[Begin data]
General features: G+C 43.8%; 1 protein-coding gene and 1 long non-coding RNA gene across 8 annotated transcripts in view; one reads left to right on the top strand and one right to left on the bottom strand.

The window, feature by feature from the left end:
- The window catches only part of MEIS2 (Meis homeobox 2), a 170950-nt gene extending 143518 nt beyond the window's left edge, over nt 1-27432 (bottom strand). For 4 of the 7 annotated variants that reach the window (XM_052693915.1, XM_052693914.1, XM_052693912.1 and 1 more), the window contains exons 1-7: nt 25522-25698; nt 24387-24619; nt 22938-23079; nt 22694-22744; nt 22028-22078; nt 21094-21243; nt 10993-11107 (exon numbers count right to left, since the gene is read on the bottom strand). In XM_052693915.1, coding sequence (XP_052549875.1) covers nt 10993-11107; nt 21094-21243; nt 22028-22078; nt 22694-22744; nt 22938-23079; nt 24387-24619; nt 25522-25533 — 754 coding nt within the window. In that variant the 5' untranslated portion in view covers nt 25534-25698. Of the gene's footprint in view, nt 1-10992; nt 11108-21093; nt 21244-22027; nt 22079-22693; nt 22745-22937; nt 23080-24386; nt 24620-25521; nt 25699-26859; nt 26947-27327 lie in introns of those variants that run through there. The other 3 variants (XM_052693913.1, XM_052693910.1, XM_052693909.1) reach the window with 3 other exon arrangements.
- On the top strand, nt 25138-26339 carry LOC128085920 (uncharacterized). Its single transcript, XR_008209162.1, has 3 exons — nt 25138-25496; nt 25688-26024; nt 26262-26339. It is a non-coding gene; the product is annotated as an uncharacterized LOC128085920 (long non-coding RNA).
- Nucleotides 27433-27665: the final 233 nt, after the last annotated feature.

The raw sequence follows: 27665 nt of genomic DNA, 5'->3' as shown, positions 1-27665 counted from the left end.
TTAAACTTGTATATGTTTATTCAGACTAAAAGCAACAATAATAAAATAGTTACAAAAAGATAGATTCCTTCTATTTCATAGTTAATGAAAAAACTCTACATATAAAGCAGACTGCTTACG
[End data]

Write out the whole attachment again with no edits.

General features: G+C 43.8%; 1 protein-coding gene and 1 long non-coding RNA gene across 8 annotated transcripts in view; one reads left to right on the top strand and one right to left on the bottom strand.

The window, feature by feature from the left end:
- The window catches only part of MEIS2 (Meis homeobox 2), a 170950-nt gene extending 143518 nt beyond the window's left edge, over nt 1-27432 (bottom strand). For 4 of the 7 annotated variants that reach the window (XM_052693915.1, XM_052693914.1, XM_052693912.1 and 1 more), the window contains exons 1-7: nt 25522-25698; nt 24387-24619; nt 22938-23079; nt 22694-22744; nt 22028-22078; nt 21094-21243; nt 10993-11107 (exon numbers count right to left, since the gene is read on the bottom strand). In XM_052693915.1, coding sequence (XP_052549875.1) covers nt 10993-11107; nt 21094-21243; nt 22028-22078; nt 22694-22744; nt 22938-23079; nt 24387-24619; nt 25522-25533 — 754 coding nt within the window. In that variant the 5' untranslated portion in view covers nt 25534-25698. Of the gene's footprint in view, nt 1-10992; nt 11108-21093; nt 21244-22027; nt 22079-22693; nt 22745-22937; nt 23080-24386; nt 24620-25521; nt 25699-26859; nt 26947-27327 lie in introns of those variants that run through there. The other 3 variants (XM_052693913.1, XM_052693910.1, XM_052693909.1) reach the window with 3 other exon arrangements.
- On the top strand, nt 25138-26339 carry LOC128085920 (uncharacterized). Its single transcript, XR_008209162.1, has 3 exons — nt 25138-25496; nt 25688-26024; nt 26262-26339. It is a non-coding gene; the product is annotated as an uncharacterized LOC128085920 (long non-coding RNA).
- Nucleotides 27433-27665: the final 233 nt, after the last annotated feature.

The raw sequence follows: 27665 nt of genomic DNA, 5'->3' as shown, positions 1-27665 counted from the left end.
TTAAACTTGTATATGTTTATTCAGACTAAAAGCAACAATAATAAAATAGTTACAAAAAGATAGATTCCTTCTATTTCATAGTTAATGAAAAAACTCTACATATAAAGCAGACTGCTTACG